At the college, Wise, who is white, spoke to a rapt audience about white privilege, which, he said, can be as simple as having the freedom not to think or talk about race. White people are not burdened by the weight of racial representation.
“If the president were a black man and mangled the English language in the same way President Bush does, his inarticulateness would trigger a set of associations that would not rub off,” Wise said. In other words, white people don’t have to worry that their individual shortcomings will be attributed to their race, while people of color, he said, “have to be 100 percent accurate in order to be respected.”
For any real change to occur, white people themselves need to address this issue with just as much commitment as people of color.
“Yell, cry, scream a little,” he said. Whites must “relinquish that privilege of our silence, we can’t leave it all to the people of color.”
When François Clemmons came to Middlebury College nine years ago as the Twilight Artist-in-Residence, he was one of only five African American faculty members, a number that has not risen since then.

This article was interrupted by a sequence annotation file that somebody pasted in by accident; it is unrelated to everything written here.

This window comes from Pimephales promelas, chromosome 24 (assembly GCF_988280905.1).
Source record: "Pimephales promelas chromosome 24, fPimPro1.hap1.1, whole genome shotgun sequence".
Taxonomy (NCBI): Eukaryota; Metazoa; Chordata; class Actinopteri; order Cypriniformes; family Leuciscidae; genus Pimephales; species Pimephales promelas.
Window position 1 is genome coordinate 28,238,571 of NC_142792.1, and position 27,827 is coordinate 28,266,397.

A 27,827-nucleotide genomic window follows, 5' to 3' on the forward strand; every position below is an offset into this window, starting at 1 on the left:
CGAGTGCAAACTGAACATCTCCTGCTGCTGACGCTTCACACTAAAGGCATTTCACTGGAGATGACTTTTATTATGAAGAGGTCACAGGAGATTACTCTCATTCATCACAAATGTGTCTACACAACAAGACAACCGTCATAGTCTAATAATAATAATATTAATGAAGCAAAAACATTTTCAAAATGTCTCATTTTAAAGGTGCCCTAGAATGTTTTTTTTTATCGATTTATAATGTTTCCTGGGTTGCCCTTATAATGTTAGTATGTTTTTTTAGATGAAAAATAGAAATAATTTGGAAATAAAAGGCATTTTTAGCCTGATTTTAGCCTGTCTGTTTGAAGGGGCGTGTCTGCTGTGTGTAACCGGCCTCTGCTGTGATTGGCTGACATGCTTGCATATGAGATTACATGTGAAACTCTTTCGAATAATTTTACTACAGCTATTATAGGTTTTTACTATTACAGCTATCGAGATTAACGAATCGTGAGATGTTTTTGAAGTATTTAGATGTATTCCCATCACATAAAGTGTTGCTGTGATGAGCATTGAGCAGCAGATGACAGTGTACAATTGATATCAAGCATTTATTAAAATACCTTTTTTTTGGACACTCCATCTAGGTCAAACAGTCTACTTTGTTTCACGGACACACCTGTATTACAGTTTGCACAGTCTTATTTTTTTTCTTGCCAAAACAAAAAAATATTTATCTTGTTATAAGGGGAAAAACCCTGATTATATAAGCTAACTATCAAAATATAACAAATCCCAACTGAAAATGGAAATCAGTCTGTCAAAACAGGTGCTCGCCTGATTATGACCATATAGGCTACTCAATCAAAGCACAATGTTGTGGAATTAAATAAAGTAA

WOOING BLACK FACULTY
According to Dean for Institutional Diversity Shirley Ramirez, this year’s breakdown of black faculty at Middlebury College looks like this: four tenured black professors, one tenure-track professor, one artist-in-residence, one visiting scholar (who will leave after a year) a basketball coach and a track coach. All but the visiting scholar, she noted, are men.
“The issue of diversity here in Addison County is a challenge at the college, especially when it comes to attracting faculty of color,” Ramirez said.
Wooing professors is more difficult than wooing students, she said, because their position is more permanent. They have to be willing to commit to Vermont, to know they can build a community here, not just for themselves, but also for their families.
Ramirez took her position at the college only a month ago and is the first dean dealing explicitly with diversity ever to sit on the president’s cabinet. One of her main charges is to see that the college becomes more aggressive in hiring minority faculty.
But in 1998, Clemmons could see that the issue of race was not a top priority on the academic program. So he began teaching a winter term class on the history of the American Negro spiritual, in which he guided his mostly white students through the musical history of African Americans, and opened up an ongoing discussion about what it means to be black in America, and more specifically, what it means to be black in Vermont.
Echoing Gentry, Clemmons noted the absence of a black community is what defines his Vermont experience, the simple lack of amenities reminding him he’s not like everyone else.